Braves expect tough calls on several roster decisions

Braves manager Brian Snitker takes in the scene from his golf cart early in spring training.

Credit: Curtis Compton

Credit: Curtis Compton

Braves manager Brian Snitker takes in the scene from his golf cart early in spring training.

Entering the next-to-last full week of spring training, the Braves have roster decisions to make at third base, in the starting rotation, in the bullpen and on the bench.

Manager Brian Snitker is bracing for the decisions to be difficult.

“I think at the end of this camp I’m going to have a rough couple days, quite honestly,” Snitker said Sunday. “Which I think is all good, really. Not fun, but it’s good, so we’ll see. A lot can happen in two weeks.”

The Braves play their final exhibition game on March 24, two weeks from Tuesday, and open the regular season at Arizona on March 26, two weeks from Thursday.

Here’s a look at roster choices they must make in the meantime:

THIRD BASE: Riley or Camargo? 

The highest-profile position battle in the Braves' camp is Austin Riley vs. Johan Camargo for the starting job at third base. Both players are having strong springs.

“It’d be a tough call right now,” Snitker said Sunday. “Both have done good.”

In fact, their Grapefruit League batting averages are identical: .304 (7-for-23 in both cases).  Riley has hit two home runs and struck out five times; Camargo has one homer and five strikeouts.

Camargo played third base and went 0-for-3 in the Braves’ 1-0 exhibition loss Sunday to the New York Yankees. (The Braves had only two hits, both singles.)

Snitker expressed skepticism a week ago about the idea of carrying both third basemen on the opening-day roster, suggesting that whoever doesn't win the starting job would be better served by playing regularly at Triple-A Gwinnett. But that posture might be revisited if Riley wins the starting job, because Camargo's versatility could be an asset on the bench.

STARTING ROTATION: A spot for King Felix? 

The Braves are set on 3/5ths of their season-opening starting pitching rotation, barring injury: Mike Soroka, Max Fried and Mike Foltynewicz. That leaves two openings, including one to fill the spot that would have gone to Cole Hamels, who hasn't pitched in spring training and likely won't pitch in a big-league game until at least May because of an injured shoulder.

Sean Newcomb and Felix Hernandez are the front-runners for the open spots, but Kyle Wright has done enough to remain in the mix, too.

Newcomb started Sunday’s game against the Yankees and impressed with both his fastball and breaking pitches. He allowed no runs and three hits in four innings. He walked two, struck out four and again boosted his case for returning from the bullpen to the starting rotation despite his success as a reliever last year.

“Knowing that I did a pretty good job out there and they might favor that,” Newcomb said Sunday, “I think I’ve done what I had to do (to start) so far.”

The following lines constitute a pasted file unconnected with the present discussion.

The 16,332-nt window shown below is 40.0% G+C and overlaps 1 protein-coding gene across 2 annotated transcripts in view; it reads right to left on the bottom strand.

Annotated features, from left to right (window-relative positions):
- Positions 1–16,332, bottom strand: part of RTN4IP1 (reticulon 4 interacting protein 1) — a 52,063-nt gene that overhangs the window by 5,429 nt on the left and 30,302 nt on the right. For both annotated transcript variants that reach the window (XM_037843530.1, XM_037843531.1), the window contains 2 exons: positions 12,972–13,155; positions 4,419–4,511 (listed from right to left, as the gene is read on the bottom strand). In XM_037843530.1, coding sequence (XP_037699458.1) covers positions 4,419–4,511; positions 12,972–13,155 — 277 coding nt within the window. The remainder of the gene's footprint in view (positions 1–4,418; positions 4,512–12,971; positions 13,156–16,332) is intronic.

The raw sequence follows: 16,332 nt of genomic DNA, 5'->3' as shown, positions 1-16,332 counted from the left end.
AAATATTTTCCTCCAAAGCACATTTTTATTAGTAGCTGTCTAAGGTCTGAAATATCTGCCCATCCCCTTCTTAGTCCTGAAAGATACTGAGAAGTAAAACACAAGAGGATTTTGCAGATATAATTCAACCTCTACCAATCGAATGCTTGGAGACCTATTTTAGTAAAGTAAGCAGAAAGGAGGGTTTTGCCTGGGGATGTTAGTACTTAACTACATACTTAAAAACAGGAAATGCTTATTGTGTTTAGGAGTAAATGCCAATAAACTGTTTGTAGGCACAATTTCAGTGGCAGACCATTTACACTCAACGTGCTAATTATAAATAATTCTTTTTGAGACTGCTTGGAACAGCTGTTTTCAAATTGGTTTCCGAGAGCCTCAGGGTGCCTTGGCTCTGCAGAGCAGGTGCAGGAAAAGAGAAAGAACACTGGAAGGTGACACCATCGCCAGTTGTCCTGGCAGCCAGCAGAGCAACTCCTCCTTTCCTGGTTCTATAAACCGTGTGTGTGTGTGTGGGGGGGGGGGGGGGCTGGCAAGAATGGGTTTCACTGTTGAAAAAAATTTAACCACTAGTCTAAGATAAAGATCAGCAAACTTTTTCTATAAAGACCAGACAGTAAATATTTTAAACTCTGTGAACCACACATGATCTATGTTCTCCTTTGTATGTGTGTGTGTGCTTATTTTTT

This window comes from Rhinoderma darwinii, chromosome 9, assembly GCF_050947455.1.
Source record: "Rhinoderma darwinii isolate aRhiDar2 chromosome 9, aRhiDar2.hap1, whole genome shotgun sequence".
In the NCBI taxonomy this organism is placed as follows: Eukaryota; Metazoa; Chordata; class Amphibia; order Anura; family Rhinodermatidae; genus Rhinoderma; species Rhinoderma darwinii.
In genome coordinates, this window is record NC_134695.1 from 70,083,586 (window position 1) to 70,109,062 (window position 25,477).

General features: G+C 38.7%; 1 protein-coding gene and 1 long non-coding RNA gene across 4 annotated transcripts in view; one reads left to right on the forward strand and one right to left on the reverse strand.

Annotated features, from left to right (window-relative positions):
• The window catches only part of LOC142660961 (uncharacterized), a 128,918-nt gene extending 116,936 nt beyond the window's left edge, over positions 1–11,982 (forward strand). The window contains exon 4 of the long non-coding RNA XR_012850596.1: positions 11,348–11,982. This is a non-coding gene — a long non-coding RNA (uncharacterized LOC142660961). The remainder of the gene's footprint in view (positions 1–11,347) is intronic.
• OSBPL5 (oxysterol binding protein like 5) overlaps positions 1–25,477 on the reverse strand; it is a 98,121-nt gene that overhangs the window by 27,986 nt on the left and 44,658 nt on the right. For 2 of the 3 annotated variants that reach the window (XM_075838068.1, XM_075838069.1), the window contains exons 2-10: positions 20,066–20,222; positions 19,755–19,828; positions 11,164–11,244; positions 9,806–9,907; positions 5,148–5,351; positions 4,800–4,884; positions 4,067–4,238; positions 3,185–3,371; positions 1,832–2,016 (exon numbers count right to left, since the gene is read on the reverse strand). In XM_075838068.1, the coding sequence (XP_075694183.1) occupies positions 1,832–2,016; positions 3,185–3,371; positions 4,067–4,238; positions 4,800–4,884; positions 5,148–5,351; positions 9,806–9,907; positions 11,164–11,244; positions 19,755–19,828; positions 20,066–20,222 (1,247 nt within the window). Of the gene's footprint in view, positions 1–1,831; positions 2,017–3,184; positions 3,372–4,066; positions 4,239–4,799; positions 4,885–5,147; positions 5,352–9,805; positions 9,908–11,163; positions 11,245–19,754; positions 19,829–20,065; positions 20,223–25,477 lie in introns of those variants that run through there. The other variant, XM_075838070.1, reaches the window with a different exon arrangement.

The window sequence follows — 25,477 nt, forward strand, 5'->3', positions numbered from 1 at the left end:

“I really liked what I saw today,” Snitker said.

In Grapefruit League play, Newcomb has a 2.00 ERA, Hernandez 2.08 and Wright 2.16. The decision will go deeper than spring numbers.

“You’ve got to look in between things,” Snitker said. “We’ll evaluate command, stuff, the whole thing, and see where we’re at.”

Hernandez is scheduled to start Monday night’s game against the Boston Red Sox in North Port. After battling injuries the past three seasons, the 2010 American League Cy Young Award winner, known as “King Felix,” said he has “no complaints” this spring: “I feel healthy. I feel really, really good.”

Braves pitcher Felix Hernandez signals to his catcher as he warms up for a spring exhibition game against the Tampa Bay Rays, Tuesday, March 3, 2020, in Venice, Fla.

Credit: Elise Amendola

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Credit: Elise Amendola

BULLPEN: Final two spots 

The Braves will carry eight relief pitchers, and six of them are set, barring injury: Mark Melancon, Will Smith, Chris Martin, Shane Greene, Darren O’Day and Luke Jackson. Of the six, Smith is the only left-hander.

The other two spots in the bullpen could go to a long reliever (likely Josh Tomlin, who thrived in the role last season) and a second left-hander (Grant Dayton, Tyler Matzek, A.J. Minter, Philip Pfeifer and Chris Rusin are candidates in camp).

But Snitker said a second lefty reliever isn’t necessarily a requirement. Right-handed candidates for one of the final spots could include Chad Sobotka, Touki Toussaint and Patrick Weigel. In Sunday’s game, Weigel pitched a three-up, three-down inning; he hasn’t allowed a run in five appearances this spring.

“We’ll keep looking at guys and see what they do,” Snitker said. “I don’t know that there has to be a second lefty because we’ve got (right-handed) guys that get lefties out. We’ll just see how it shakes out in the very end. Having a couple guys that can go multiple innings will probably be a requirement early on.”

BENCH: A spot for Culberson? 

There’s one opening on the bench, provided the Braves don’t carry Riley or Camargo in a reserve role, and it appears to be between utilitymen Charlie Culberson and Yangervis Solarte. Culberson has helped himself by showing defensive improvement at shortstop.

“Charlie’s had a good spring,” Snitker said. “The thing we wanted to do was play him at shortstop a little bit, and he’s done a good job there.”

The Braves will have a five-man bench, up from four in recent seasons, thanks to MLB increasing the roster limit from 25 to 26. Four of the bench spots appear set: catcher Tyler Flowers (or Travis d’Arnaud when Flowers starts), infielder Adeiny Hechavarria and outfielders Nick Markakis and Adam Duvall (or Ender Inciarte when Markakis or Duvall starts).